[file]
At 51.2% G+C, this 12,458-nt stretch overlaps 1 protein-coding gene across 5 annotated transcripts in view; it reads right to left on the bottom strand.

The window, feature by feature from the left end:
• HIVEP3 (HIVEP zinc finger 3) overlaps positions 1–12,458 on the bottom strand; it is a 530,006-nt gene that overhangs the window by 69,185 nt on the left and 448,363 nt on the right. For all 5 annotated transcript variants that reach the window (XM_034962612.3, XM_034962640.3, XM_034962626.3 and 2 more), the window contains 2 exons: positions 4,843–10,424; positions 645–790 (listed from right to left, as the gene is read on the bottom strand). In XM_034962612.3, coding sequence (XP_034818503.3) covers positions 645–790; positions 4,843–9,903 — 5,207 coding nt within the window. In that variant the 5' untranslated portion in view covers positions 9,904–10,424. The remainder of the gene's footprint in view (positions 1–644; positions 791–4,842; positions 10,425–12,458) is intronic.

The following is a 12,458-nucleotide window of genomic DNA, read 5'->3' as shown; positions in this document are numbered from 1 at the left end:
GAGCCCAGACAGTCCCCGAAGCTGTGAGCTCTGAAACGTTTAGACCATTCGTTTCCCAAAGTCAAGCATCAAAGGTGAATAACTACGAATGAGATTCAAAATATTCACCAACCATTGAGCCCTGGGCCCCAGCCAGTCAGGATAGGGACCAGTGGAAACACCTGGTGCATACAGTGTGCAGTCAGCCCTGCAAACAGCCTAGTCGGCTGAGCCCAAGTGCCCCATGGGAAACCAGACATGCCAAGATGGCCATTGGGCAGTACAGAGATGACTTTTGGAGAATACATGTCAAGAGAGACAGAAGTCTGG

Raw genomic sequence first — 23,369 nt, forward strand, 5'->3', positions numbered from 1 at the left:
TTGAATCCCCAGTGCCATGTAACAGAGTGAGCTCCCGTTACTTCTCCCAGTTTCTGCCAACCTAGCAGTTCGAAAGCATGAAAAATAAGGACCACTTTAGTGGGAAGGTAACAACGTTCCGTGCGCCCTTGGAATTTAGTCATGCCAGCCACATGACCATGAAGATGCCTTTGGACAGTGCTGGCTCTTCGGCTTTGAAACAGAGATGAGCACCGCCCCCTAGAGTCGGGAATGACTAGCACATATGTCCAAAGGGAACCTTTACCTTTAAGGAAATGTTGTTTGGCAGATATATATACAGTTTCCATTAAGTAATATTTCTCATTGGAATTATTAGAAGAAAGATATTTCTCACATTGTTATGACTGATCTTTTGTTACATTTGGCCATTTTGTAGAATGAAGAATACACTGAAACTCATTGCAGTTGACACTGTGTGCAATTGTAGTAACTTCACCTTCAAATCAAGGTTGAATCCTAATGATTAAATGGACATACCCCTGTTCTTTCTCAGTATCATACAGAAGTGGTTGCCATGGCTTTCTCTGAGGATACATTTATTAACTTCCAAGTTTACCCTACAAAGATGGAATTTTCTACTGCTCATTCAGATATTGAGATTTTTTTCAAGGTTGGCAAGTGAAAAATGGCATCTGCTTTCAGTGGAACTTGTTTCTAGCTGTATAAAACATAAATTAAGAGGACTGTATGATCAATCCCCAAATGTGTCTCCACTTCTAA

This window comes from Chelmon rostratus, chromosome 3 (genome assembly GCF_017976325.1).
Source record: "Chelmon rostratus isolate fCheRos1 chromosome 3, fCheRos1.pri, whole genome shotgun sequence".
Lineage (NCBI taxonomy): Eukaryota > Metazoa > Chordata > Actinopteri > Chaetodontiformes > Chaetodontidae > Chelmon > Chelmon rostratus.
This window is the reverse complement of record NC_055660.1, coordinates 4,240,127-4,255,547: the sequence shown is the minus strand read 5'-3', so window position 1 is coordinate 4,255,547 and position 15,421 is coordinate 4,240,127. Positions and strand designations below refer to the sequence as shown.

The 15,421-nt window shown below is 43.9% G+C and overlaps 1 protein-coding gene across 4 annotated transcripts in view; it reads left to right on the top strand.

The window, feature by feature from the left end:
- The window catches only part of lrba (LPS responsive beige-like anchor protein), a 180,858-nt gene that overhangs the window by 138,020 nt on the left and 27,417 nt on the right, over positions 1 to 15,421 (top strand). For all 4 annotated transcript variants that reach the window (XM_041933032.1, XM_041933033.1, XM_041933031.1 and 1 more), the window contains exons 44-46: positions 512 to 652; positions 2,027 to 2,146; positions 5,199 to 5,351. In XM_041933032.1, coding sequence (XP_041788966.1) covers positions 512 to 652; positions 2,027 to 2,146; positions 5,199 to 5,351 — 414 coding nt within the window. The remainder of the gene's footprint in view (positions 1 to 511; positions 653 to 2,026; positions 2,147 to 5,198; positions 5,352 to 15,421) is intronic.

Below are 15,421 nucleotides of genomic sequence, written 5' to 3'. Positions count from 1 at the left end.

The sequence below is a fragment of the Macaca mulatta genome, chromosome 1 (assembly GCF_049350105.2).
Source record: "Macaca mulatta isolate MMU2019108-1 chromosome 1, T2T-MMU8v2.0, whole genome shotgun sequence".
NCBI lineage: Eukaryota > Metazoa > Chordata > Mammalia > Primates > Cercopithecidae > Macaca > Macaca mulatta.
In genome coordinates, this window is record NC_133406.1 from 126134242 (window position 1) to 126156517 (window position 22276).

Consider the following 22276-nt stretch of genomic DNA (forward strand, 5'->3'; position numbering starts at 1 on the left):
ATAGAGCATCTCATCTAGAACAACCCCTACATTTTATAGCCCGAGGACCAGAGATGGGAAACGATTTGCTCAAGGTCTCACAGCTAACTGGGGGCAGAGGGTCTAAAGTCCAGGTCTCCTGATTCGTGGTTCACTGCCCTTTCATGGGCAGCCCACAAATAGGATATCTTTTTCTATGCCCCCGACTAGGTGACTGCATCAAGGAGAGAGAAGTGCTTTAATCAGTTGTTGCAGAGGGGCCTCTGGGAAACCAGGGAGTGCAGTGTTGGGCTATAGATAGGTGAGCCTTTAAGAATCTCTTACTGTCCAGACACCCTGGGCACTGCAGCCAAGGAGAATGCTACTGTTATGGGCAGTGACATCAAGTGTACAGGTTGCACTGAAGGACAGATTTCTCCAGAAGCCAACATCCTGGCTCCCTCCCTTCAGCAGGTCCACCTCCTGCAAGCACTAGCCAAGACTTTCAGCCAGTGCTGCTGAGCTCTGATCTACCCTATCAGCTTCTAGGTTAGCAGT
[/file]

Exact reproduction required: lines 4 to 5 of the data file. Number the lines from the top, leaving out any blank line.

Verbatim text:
The following is a 12,458-nucleotide window of genomic DNA, read 5'->3' as shown; positions in this document are numbered from 1 at the left end:
GAGCCCAGACAGTCCCCGAAGCTGTGAGCTCTGAAACGTTTAGACCATTCGTTTCCCAAAGTCAAGCATCAAAGGTGAATAACTACGAATGAGATTCAAAATATTCACCAACCATTGAGCCCTGGGCCCCAGCCAGTCAGGATAGGGACCAGTGGAAACACCTGGTGCATACAGTGTGCAGTCAGCCCTGCAAACAGCCTAGTCGGCTGAGCCCAAGTGCCCCATGGGAAACCAGACATGCCAAGATGGCCATTGGGCAGTACAGAGATGACTTTTGGAGAATACATGTCAAGAGAGACAGAAGTCTGG